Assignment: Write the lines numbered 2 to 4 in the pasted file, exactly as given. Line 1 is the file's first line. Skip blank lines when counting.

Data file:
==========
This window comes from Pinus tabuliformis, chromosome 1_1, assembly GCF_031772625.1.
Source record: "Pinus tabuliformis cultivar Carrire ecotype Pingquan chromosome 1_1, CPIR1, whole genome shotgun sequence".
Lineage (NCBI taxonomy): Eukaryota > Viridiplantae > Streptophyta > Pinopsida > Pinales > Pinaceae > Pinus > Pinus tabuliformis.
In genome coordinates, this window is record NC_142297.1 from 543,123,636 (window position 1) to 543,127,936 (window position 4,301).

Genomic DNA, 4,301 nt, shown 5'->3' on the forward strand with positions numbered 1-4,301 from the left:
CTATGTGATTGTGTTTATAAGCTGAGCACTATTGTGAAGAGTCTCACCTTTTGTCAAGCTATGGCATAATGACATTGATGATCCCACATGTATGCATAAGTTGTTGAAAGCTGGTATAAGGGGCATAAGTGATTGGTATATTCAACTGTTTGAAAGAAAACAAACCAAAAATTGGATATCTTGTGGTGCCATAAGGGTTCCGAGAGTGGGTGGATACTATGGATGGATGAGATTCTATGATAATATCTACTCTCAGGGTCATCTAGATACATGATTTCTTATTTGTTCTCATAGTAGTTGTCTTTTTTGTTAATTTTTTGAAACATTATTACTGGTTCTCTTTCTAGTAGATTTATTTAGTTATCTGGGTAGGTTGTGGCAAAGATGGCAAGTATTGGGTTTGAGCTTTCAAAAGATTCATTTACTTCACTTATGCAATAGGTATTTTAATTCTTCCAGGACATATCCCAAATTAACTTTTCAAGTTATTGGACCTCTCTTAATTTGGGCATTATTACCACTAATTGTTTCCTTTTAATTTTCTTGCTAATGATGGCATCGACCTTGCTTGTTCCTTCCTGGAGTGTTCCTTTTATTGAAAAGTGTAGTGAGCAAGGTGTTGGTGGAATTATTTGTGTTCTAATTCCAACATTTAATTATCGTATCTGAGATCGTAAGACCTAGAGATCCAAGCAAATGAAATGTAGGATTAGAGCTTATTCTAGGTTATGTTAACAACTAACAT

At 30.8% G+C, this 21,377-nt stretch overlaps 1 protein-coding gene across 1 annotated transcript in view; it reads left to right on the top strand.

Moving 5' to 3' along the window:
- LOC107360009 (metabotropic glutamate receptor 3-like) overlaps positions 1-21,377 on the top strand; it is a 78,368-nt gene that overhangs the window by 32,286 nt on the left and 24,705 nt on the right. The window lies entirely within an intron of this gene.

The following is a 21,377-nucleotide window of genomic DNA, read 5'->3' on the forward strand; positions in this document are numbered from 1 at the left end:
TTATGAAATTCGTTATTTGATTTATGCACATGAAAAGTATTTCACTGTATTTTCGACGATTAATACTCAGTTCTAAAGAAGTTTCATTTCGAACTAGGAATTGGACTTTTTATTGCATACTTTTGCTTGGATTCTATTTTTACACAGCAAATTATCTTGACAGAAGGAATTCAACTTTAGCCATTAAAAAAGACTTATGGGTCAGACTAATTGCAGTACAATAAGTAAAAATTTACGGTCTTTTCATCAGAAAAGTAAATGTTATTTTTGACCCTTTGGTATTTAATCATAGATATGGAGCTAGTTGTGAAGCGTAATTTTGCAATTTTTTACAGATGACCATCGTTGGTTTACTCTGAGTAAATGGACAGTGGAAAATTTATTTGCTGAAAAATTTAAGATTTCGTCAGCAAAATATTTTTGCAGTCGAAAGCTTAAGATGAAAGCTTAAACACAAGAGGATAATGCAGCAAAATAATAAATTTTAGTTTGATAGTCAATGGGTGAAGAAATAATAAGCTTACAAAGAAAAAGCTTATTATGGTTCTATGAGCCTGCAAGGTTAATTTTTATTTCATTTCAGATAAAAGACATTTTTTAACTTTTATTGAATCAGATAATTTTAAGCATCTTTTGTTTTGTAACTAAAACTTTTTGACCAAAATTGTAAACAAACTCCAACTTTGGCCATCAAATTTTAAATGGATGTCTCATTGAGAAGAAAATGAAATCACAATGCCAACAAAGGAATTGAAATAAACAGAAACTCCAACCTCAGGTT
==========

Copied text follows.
Source record: "Pinus tabuliformis cultivar Carrire ecotype Pingquan chromosome 1_1, CPIR1, whole genome shotgun sequence".
Lineage (NCBI taxonomy): Eukaryota > Viridiplantae > Streptophyta > Pinopsida > Pinales > Pinaceae > Pinus > Pinus tabuliformis.
In genome coordinates, this window is record NC_142297.1 from 543,123,636 (window position 1) to 543,127,936 (window position 4,301).